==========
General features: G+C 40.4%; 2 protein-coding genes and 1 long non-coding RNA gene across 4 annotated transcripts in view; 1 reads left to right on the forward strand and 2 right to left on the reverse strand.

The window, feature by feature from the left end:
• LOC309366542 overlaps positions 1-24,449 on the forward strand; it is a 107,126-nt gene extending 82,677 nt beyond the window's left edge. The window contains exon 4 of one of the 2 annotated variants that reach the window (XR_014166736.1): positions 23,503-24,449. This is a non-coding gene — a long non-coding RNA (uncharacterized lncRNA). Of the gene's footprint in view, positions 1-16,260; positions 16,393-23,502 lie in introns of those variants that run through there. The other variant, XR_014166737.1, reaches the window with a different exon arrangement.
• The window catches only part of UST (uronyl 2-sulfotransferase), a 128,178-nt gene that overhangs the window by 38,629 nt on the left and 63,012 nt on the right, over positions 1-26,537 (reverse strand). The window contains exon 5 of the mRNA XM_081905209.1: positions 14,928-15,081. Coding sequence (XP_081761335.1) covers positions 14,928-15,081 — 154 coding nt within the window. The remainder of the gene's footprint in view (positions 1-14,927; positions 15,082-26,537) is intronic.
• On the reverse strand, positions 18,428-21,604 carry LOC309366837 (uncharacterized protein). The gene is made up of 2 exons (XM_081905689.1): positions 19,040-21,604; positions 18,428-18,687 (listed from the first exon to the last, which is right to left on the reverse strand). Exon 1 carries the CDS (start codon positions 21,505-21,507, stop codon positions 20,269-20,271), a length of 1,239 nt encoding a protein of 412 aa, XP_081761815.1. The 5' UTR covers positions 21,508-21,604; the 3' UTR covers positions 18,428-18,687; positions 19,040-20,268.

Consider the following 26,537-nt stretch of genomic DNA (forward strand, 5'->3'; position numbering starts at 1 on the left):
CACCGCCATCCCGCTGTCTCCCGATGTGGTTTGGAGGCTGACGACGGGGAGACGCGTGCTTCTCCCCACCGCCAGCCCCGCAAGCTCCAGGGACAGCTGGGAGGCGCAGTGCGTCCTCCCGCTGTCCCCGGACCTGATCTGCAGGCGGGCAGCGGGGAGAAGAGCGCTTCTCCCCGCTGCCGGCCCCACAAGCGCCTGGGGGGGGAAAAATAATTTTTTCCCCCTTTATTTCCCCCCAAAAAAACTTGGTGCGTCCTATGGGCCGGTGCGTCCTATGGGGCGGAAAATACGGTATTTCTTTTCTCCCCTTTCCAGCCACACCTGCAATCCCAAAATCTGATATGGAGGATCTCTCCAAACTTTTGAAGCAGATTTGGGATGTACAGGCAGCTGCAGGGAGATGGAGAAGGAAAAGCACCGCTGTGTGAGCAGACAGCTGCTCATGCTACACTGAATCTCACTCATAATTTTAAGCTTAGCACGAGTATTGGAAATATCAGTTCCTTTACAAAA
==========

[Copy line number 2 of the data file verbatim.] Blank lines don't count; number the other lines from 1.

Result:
The window, feature by feature from the left end: